Bourgueil (Loire): aromatic red wines and confidential rosés
In the west of the Touraine vineyards, in the heart of the Loire Valley, the Bourgueil appellation offers renowned red wines in which the region's flagship grape variety, Cabernet Franc, is fully expressed. It is also the grape variety that drives the famous neighbouring appellations of Chinon and Saint-Nicolas-de-Bourgueil. Between Tours and Saumur, not far from Azay-le-Rideau, Bourgueil and the 6 other communes of Indre-et-Loire authorised by the AOC produce almost exclusively AOC red wines. A tiny part of the production is devoted to rosé wines, which are as confidential as they are sought-after.
General presentation of Bourgueil
Between Tours and Angers, the Bourgueil AOC has about 1,400 hectares of vines. On the right bank of the Loire, they face the prestigious Chinon appellation, which also makes full use of the Cabernet Franc grape variety, known locally as "Breton". The Bourgueil vineyard adjoins that of Saint-Nicolas-de-Bourgueil, with which it is regularly confused. Even if these appellations are close to each other and share part of their name, their respective red wines are very different from each other, notably because of the nature of the soils.
The wines of the Bourgueil appellation owe their personality to the soil in which they were born. There are gravel wines, also known as "de graves", and tuffeau or tuff wines. The former come from low terraces close to the Loire, made up of sand, clay and pebbles. The majority of these gravel wines are characterised by their suppleness, their aromatic and fruity side and their good ageing potential. The second type of wine comes from the tuffeau slopes. This type of soil produces structured, full-bodied and tannic wines with great aromatic complexity and a high ageing potential.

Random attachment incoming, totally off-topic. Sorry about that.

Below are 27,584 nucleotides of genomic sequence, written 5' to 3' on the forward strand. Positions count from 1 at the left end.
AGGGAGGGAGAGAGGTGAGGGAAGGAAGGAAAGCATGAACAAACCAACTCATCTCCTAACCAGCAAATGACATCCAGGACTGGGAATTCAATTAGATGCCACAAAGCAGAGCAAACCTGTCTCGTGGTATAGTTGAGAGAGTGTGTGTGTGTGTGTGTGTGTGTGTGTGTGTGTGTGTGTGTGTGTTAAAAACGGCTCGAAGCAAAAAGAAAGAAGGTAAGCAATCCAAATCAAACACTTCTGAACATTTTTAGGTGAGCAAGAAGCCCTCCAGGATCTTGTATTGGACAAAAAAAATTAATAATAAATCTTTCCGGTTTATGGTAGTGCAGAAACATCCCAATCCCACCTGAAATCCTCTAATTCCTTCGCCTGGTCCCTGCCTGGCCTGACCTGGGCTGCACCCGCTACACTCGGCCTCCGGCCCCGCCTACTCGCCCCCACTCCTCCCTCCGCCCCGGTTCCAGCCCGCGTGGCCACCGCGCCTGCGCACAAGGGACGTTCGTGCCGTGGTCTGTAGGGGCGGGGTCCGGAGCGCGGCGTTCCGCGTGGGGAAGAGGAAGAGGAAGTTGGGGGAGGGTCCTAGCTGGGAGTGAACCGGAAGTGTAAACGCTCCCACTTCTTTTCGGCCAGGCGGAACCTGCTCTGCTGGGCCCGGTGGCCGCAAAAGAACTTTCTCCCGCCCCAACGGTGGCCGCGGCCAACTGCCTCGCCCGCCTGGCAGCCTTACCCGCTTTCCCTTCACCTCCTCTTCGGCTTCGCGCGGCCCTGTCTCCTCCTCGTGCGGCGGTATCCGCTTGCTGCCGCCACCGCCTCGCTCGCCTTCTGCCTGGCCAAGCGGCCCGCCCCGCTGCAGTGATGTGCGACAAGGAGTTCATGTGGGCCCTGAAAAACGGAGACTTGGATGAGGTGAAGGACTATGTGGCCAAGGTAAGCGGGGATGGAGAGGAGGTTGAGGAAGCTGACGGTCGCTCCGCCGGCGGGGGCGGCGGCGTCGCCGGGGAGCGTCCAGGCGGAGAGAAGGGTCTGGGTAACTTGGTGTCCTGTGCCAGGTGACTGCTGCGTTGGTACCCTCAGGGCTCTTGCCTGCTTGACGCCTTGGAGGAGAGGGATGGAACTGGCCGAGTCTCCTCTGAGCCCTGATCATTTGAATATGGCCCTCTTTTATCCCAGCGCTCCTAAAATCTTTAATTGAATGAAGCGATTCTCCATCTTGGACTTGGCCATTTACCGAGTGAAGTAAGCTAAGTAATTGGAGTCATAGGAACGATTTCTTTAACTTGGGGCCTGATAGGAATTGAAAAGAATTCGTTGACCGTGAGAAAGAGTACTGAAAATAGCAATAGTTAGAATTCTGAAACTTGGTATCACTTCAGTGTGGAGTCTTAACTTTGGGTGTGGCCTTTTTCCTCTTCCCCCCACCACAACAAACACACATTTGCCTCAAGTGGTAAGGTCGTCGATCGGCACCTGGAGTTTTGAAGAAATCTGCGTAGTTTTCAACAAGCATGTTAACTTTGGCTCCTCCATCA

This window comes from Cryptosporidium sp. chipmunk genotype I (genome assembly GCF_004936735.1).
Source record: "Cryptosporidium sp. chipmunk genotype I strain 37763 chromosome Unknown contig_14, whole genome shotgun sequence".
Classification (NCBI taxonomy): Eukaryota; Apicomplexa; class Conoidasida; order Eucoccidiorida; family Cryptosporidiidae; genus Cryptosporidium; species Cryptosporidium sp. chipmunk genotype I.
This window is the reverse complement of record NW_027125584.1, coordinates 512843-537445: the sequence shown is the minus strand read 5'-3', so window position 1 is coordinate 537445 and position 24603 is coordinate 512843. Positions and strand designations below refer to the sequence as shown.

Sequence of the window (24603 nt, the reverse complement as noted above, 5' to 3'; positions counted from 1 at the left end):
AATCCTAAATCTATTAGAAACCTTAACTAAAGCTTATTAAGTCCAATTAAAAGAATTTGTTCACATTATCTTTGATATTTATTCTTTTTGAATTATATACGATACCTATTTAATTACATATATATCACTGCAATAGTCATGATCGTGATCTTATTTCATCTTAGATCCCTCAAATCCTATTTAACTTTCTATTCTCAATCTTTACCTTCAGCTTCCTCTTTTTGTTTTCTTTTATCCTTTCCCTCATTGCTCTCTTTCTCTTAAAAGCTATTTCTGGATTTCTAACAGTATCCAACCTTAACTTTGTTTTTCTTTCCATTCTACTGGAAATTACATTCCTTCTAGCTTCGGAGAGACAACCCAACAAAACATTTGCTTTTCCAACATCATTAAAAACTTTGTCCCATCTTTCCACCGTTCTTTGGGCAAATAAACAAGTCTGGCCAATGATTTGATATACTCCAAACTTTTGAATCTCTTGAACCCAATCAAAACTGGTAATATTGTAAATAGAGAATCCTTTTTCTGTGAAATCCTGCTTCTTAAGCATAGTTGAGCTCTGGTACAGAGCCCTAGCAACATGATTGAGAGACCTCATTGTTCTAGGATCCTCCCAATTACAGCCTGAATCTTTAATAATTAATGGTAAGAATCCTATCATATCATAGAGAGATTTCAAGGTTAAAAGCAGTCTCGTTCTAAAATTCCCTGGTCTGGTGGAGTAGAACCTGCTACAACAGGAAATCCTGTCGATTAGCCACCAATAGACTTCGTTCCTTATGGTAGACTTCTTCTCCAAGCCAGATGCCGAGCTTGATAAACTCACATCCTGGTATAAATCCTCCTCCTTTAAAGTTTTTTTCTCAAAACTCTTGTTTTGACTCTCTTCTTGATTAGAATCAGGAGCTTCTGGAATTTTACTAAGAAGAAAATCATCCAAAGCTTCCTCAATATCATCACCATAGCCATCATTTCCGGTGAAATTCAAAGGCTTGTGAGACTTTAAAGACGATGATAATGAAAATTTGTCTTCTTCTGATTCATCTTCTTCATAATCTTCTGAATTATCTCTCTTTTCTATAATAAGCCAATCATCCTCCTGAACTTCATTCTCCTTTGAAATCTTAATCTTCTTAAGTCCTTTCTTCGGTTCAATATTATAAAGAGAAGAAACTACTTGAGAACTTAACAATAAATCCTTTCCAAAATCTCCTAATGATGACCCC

Like the soils, the grape variety is very important in defining the identity of the Bourgueil AOC wine. Here, as elsewhere in Touraine, Cabernet Franc is king. Up to 10% Cabernet Sauvignon is also allowed.
Characteristics of Bourgueil
Bourgueil AOC red wines have a purple colour, reminiscent of cherry or garnet. Brilliant and bright, it can take on amber tints with time. These wines are always very aromatic, but their profile differs according to the soil in which they were born: gravel or tufa.
In their youth, gravelly wines have a taste for red fruits such as morello cherry and strawberry. With time, this gourmet palette is enhanced by cherry, liquorice and spices. Supple, light and fruity, these Bourgueil AOC wines can be kept for about 2 to 5 years.
Tuff wines are marked by animal notes reminiscent of fur and leather, as well as aromas of roasting and cocoa. They can be slightly smoky or spicy. Their palate is dense and fleshy. These wines are complex, tannic and always structured. They offer excellent ageing potential. On average, a Bourgueil AOC wine will age for 3 to 10 years. Some of these best wines can be kept for over a century.
They represent a very small part of the production, but the rosé wines of the Bourgueil appellation deserve to be known. Fresh and intense, they are distinguished by their deep pink colour and their delicate aromas of small red and white fruits, sometimes with a hint of citrus or pepper.
How to enjoy a Bourgueil
When it comes to food and wine pairing, we also tend to take into account the origin of Bourgueil wines. Thus, a gravel wine is recommended to accompany white meats and cheeses. It should be drunk at a temperature of about 15°. As for a tuffeau wine, it goes well with red meat, game and strong cheeses. It should be served at a temperature of about 17°. A Bourgueil AOC rosé wine, served at around 10°, is the perfect companion for aperitifs, charcuterie and summer grills.